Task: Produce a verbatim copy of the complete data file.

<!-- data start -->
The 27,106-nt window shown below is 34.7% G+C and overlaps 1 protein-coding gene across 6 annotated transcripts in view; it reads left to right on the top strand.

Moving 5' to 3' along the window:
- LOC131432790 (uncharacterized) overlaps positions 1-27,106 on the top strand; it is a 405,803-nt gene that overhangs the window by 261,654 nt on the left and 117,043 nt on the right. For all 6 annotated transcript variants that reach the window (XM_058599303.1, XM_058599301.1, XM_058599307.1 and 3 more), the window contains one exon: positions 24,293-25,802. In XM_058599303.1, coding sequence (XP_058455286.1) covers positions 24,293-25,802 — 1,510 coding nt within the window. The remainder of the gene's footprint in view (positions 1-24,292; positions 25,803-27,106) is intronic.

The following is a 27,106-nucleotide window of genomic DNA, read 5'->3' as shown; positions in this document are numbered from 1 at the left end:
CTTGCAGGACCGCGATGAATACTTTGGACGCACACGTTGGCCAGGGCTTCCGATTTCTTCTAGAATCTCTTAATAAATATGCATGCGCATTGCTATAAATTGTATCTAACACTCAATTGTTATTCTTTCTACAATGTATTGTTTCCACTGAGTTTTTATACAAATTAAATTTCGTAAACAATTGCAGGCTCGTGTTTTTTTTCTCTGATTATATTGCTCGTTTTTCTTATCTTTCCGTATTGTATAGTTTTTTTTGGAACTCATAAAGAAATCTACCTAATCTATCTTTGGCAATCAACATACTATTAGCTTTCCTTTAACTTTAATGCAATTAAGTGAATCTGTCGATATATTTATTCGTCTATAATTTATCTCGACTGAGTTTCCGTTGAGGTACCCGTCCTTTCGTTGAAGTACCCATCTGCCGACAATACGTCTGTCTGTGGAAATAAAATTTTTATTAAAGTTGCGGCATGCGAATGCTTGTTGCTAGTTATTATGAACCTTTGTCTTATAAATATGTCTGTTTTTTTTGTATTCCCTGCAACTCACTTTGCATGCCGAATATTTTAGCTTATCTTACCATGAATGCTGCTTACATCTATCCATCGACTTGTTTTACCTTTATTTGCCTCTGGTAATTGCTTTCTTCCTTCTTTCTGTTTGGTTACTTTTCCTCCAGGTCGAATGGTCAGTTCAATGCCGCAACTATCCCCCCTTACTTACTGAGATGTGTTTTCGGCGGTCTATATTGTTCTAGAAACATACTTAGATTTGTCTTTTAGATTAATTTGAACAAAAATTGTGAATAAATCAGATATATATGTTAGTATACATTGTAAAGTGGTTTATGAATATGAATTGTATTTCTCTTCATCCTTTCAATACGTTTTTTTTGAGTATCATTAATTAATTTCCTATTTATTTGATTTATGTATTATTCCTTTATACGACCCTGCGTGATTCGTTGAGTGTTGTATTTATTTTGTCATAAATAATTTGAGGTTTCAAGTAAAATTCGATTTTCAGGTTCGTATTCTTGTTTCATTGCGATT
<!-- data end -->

The 27,106-nt window shown below is 34.7% G+C and overlaps 1 protein-coding gene across 6 annotated transcripts in view; it reads left to right on the top strand.

Moving 5' to 3' along the window:
- LOC131432790 (uncharacterized) overlaps positions 1-27,106 on the top strand; it is a 405,803-nt gene that overhangs the window by 261,654 nt on the left and 117,043 nt on the right. For all 6 annotated transcript variants that reach the window (XM_058599303.1, XM_058599301.1, XM_058599307.1 and 3 more), the window contains one exon: positions 24,293-25,802. In XM_058599303.1, coding sequence (XP_058455286.1) covers positions 24,293-25,802 — 1,510 coding nt within the window. The remainder of the gene's footprint in view (positions 1-24,292; positions 25,803-27,106) is intronic.

The following is a 27,106-nucleotide window of genomic DNA, read 5'->3' as shown; positions in this document are numbered from 1 at the left end:
CTTGCAGGACCGCGATGAATACTTTGGACGCACACGTTGGCCAGGGCTTCCGATTTCTTCTAGAATCTCTTAATAAATATGCATGCGCATTGCTATAAATTGTATCTAACACTCAATTGTTATTCTTTCTACAATGTATTGTTTCCACTGAGTTTTTATACAAATTAAATTTCGTAAACAATTGCAGGCTCGTGTTTTTTTTCTCTGATTATATTGCTCGTTTTTCTTATCTTTCCGTATTGTATAGTTTTTTTTGGAACTCATAAAGAAATCTACCTAATCTATCTTTGGCAATCAACATACTATTAGCTTTCCTTTAACTTTAATGCAATTAAGTGAATCTGTCGATATATTTATTCGTCTATAATTTATCTCGACTGAGTTTCCGTTGAGGTACCCGTCCTTTCGTTGAAGTACCCATCTGCCGACAATACGTCTGTCTGTGGAAATAAAATTTTTATTAAAGTTGCGGCATGCGAATGCTTGTTGCTAGTTATTATGAACCTTTGTCTTATAAATATGTCTGTTTTTTTTGTATTCCCTGCAACTCACTTTGCATGCCGAATATTTTAGCTTATCTTACCATGAATGCTGCTTACATCTATCCATCGACTTGTTTTACCTTTATTTGCCTCTGGTAATTGCTTTCTTCCTTCTTTCTGTTTGGTTACTTTTCCTCCAGGTCGAATGGTCAGTTCAATGCCGCAACTATCCCCCCTTACTTACTGAGATGTGTTTTCGGCGGTCTATATTGTTCTAGAAACATACTTAGATTTGTCTTTTAGATTAATTTGAACAAAAATTGTGAATAAATCAGATATATATGTTAGTATACATTGTAAAGTGGTTTATGAATATGAATTGTATTTCTCTTCATCCTTTCAATACGTTTTTTTTGAGTATCATTAATTAATTTCCTATTTATTTGATTTATGTATTATTCCTTTATACGACCCTGCGTGATTCGTTGAGTGTTGTATTTATTTTGTCATAAATAATTTGAGGTTTCAAGTAAAATTCGATTTTCAGGTTCGTATTCTTGTTTCATTGCGATT